Syrian Monitoring Project May End as Italy Firm Weighs Options

Pirate Party Protest
Italian Pirate Party activists hold Syrian national flags during a protest outside the Area SpA headquarters in Milan on Nov. 8, 2011. Photographer: Giuseppe Aresu/Bloomberg

Area SpA, the Italian company building a Syrian surveillance system, is weighing options that may include exiting the deal, according to Chief Executive Officer Andrea Formenti.

“Before making a definitive decision, we need to, based on all the contractual obligations we have, evaluate what impact there will be for us,” Formenti said in a telephone interview.

If completed, the system would give Syrian President Bashar al-Assad’s regime the power to intercept, scan and catalog virtually every e-mail that flows through the country, Bloomberg News reported Nov. 4, citing a person familiar with the project and blueprints for the system.

The Italian company had come under pressure in recent days, with non-profit groups such as Human Rights Watch calling for the project to be shut down. Protesters from Italy’s Pirate Party and the National Coalition to Support the Syrian Revolution rallied yesterday outside Area’s headquarters next to Milan’s Malpensa Airport, demanding the company pull the plug.

All work on the system had already been suspended for more than two months, Formenti said. He declined to explain why, saying technical problems “could be one of the reasons.”

The person familiar with the project said it had suffered technical setbacks.

Formenti declined to say whether he would prefer to abandon the project, citing the involvement of other parties. “There are factors that don’t just depend on us,” he said.

“We can’t respond now,” he said. “We don’t have all the information.”

Crackdown on Protests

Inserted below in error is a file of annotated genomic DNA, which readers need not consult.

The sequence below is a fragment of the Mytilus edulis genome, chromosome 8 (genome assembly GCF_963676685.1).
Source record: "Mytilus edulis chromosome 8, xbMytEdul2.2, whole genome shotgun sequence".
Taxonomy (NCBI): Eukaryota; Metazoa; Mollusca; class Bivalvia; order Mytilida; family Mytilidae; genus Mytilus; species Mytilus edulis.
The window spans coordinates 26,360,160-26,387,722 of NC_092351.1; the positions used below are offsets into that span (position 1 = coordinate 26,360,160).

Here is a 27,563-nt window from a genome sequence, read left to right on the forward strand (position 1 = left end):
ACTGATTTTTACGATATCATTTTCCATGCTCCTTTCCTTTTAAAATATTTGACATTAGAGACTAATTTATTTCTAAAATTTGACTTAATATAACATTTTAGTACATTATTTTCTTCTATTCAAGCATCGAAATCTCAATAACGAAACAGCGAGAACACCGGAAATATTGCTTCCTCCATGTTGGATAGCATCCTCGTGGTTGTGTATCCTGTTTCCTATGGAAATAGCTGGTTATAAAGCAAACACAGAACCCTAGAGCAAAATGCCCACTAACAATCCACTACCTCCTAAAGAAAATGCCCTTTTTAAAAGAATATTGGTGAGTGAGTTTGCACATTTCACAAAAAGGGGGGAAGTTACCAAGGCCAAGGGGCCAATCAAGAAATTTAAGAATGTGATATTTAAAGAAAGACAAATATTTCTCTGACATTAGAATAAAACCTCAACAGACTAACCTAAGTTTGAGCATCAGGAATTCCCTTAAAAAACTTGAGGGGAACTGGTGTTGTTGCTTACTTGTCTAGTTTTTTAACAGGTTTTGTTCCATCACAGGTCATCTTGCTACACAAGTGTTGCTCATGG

As Syria’s crackdown on protests claimed more than 3,500 lives since March, Area employees had been installing the system under the direction of Syrian intelligence agents, according to the person familiar with the project, who has worked on it for Area and requested anonymity because Area employees sign non-disclosure agreements with the company.

Privately held Area, which got its start in 1996 furnishing phone taps to Italian law enforcement, issued a statement yesterday saying the company does not have, and has never had, any relations with Syrian intelligence agencies or military authorities. It also said there had been no acceleration of the project during the country’s unrest.

The statement said the system hasn’t been completed, has never been operational and, as a result, can’t have contributed to any repressive actions. Area won the deal in 2009, long before the current violence, the statement said.

Standard System

The contract complied with export norms and was filed with the appropriate Italian authorities, the company said. The system itself is a standard one for “lawful interception,” and Area competed for the project against Italian, European and non-European companies, the statement said.

The competition for the job was held by a Syrian telephone company, which Area didn’t name, according to the statement.

Area had been installing the system, which includes the company’s “Captor” monitoring-center computers, through a contract with state-owned Syrian Telecommunication Establishment, or STE, two people familiar with the project said. Also known as Syrian Telecom, the company is the nation’s main fixed-line operator.

If completed, Syrian security agents would be able to follow targets on flat-screen workstations that display communications and Internet use in near-real time alongside graphics that map citizens’ networks of electronic contacts, according to the documents and the two people familiar with the project’s plans.

Against Repression

Area said in its statement it is against all forms of repression and disapproves of any use of technology for violating human rights. The company said it was exploring legal options for the release of proprietary materials, without identifying any parties.

While the European Union has imposed a series of sanctions against Syria since May, including a ban on arms sales, the measures don’t prohibit European companies from selling Syria the sort of equipment in Area’s project.

Nadim Houry, senior Human Rights Watch researcher for the Middle East and North Africa, said that if Area doesn’t halt the Syria work on its own, his group will take steps to force the issue, both through the Italian government and at the EU level.

“Someone has to pull the plug,” he said. “This issue now is a race against time.”

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